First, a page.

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Publication numberUS3842306 A
Publication typeGrant
Publication dateOct 15, 1974
Filing dateJun 21, 1973
Priority dateJun 21, 1973
Publication numberUS 3842306 A, US 3842306A, US-A-3842306, US3842306 A, US3842306A
InventorsHenderson D, Maloney K
Original AssigneeGen Electric
Export CitationBiBTeX, EndNote, RefMan
External Links: USPTO, USPTO Assignment, Espacenet
Alumina coatings for an electric lamp
US 3842306 A
Abstract
A light diffusion coating for an electric lamp is described which comprises a thin layer of spherical alumina particles that have been vapor-deposited in a certain particle size range to provide more effective light scattering. The coatings are deposited upon the interior surface of the sealed glass envelope and have been found especially useful for incandescent lamps as well as for such other lamps as electric discharge lamps.
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Description  (OCR text may contain errors)

United States Patent [1 1 Henderson et al.

[451 Oct. 15, 1974 [22] Filed:

l l ALUMINA COATINGS FOR AN ELECTRIC LAMP [75] Inventors: David C. Henderson, Chagrin Falls;

Kenneth M. Maloney, Shaker Heights, both of Ohio [73] Assignee: General Electric Company,

Schenectady, NY.

June 21, 1973 [21] Appl. No.: 372,069

[52] US. Cl 313/116, ll7/3l, 117/97 [51] Int. Cl. H0lk l/32 [58] Field of Search 313/116; ll7/3l, 97

{56] References Cited UNITED STATES PATENTS 2,960,414 ll/l960 Gustin et al. ll7/97 X Songas ll7/3l X Decker 313/116 Primary ExaminerAlfred L. Brody Attorney, Agent, or Firm-John F. McDevitt; Lawrence R. Kempton; Frank L. Neuhauser [5 7 ABSTRACT A light diffusion coating for an electric lamp is described which comprises a thin layer of spherical alumina particles that have been vapor-deposited in a certain particle size range to provide more effective light scattering. The coatings are deposited upon the interior surface of the sealed glass envelope and have been found especially useful for incandescent lamps as well as for such other lamps as electric discharge lamps.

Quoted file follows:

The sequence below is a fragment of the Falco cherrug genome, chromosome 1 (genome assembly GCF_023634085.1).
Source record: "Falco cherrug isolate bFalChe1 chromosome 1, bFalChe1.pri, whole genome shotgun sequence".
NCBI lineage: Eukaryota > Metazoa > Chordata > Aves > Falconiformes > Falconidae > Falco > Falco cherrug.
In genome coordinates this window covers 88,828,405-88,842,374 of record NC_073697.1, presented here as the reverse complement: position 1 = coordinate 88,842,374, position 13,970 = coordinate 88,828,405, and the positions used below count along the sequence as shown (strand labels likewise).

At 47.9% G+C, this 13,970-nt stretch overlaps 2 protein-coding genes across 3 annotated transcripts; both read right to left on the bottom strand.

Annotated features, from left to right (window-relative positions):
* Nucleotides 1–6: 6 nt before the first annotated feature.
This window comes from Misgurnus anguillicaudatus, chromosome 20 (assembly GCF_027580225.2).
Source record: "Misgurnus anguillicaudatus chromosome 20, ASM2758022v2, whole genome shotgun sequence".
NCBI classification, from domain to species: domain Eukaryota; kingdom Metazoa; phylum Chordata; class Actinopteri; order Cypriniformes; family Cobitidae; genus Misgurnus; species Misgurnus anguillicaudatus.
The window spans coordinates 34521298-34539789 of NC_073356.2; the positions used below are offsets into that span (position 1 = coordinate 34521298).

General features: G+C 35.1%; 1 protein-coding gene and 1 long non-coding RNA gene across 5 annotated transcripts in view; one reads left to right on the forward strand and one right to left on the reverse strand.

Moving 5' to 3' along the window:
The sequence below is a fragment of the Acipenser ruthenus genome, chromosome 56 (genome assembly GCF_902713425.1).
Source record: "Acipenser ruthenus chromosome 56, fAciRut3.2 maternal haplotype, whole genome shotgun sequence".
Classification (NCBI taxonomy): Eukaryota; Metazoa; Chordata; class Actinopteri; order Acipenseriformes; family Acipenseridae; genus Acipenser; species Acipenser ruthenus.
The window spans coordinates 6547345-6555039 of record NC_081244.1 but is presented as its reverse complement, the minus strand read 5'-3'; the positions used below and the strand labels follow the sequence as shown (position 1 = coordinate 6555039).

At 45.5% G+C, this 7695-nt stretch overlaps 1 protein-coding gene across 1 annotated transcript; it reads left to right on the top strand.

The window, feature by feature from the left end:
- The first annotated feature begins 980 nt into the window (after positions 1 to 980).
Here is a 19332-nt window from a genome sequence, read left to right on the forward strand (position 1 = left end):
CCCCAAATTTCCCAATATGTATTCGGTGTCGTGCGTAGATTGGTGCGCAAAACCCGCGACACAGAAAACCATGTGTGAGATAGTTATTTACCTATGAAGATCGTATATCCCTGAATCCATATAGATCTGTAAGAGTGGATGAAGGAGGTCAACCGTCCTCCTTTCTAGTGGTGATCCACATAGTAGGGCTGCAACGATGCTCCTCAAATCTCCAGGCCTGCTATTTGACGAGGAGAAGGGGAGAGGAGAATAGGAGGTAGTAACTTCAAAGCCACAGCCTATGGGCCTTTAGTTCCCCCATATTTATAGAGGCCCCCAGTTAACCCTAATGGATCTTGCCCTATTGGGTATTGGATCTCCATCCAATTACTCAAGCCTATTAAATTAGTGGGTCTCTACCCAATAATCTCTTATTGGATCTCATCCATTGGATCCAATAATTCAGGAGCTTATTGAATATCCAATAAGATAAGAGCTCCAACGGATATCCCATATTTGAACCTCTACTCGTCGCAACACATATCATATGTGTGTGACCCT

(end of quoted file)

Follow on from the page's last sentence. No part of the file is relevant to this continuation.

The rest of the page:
11 Claims, 4 Drawing Figures I Pnlzmannm w A 3.842.306

' sum 20? 2 CLEAR BULB (D E |00,000' m 2 INSIDE FROST 1 7 I O 0 LL SOFT- WHITE PRESENT |0,000 COATING POSITION ON BULB WALL (ARBITRARY UNITS) ALUMINA COATINGS FOR AN ELECTRIC LAMP BACKGROUND OF THE INVENTION While a variety of materials and methods have apparently been used to provide a light-diffusion layer upon the surface of the glass envelope employed in electric lamps, the predominant technique has been a deposit of fine-size silica coatings upon the glass substrate which has been etched prior to coating. The light scattering effect produced with a low bulk density silica coating applied upon the interior surface of the bulb wall in incandescent lamps is described in U.S. Pat. No. 2,922,065 to Meister et al., which also mentions various methods of applying this general type of coating. Less effective light-scattering materials which are also mentioned in this patent are alkaline-earth and manganesium titanates, oxides, alumina, titania, and zirconium silicate. Of the 150 different finelydivided lightscattering materials said to have been experimentally investigated, none were found as efficient as the low bulk density silica. The problems still encountered with low bulk density silica coatings, however, are reported in a later U.S. Pat. No. 2,963,611 which issued to one of the same inventors and these problems were said to be ameliorated by either adding a material having a true density of at least about 4 grams/cm to the silica or by precoating the glass substrate with this more dense material prior to deposition of the silica coating. While the improvements thereby attained are said not to reduce the light-scattering properties of the overall light-diffusion medium, it will be apparent that such additional means increases the cost and difficulties of achieving the final result. Consequently, improved coatings having more effective light-scattering properties and which can be applied more simply are still being sought.

SUMMARY OF THE INVENTION It has been discovered by the applicants, surprisingly, that a particular form of alumina particles can be deposited directly upon the untreated internal surface of a lamp glass envelope in a manner not requiring additional processing steps to provide extremely efficient light-scattering of the visible illumination incident thereon from both incandescent and gas-discharges light sources. More particularly, the alumina coatings of the present invention have been found to scatter at least 99 percent or more of the emitted visible radiation from such light sources and with less light loss compared with the silica coatings now being used. The optical diffusion characteristics of the present coatings are further distinctive compared with the known silica coatings in several other respects including a more uniform light output distribution with respect to the profile of the lamp, a greater reduction in maximum brightness of light output than is obtained with silica fume deposition on a clear-bulb, and more back-scattering of the light from the illumination source. As exemplary of the novel light-diffusion characteristics for the spherical alumina deposits a coating weight of 35 mg on the interior bulb wall of a lOO-watt incandescent lamp scatters 99 percent of the incident visible light but does not completely hide the burning filament, whereas a 65 mg coating for the same lamp scatters 99.9 percent of the incident visible light and completely hides the filament.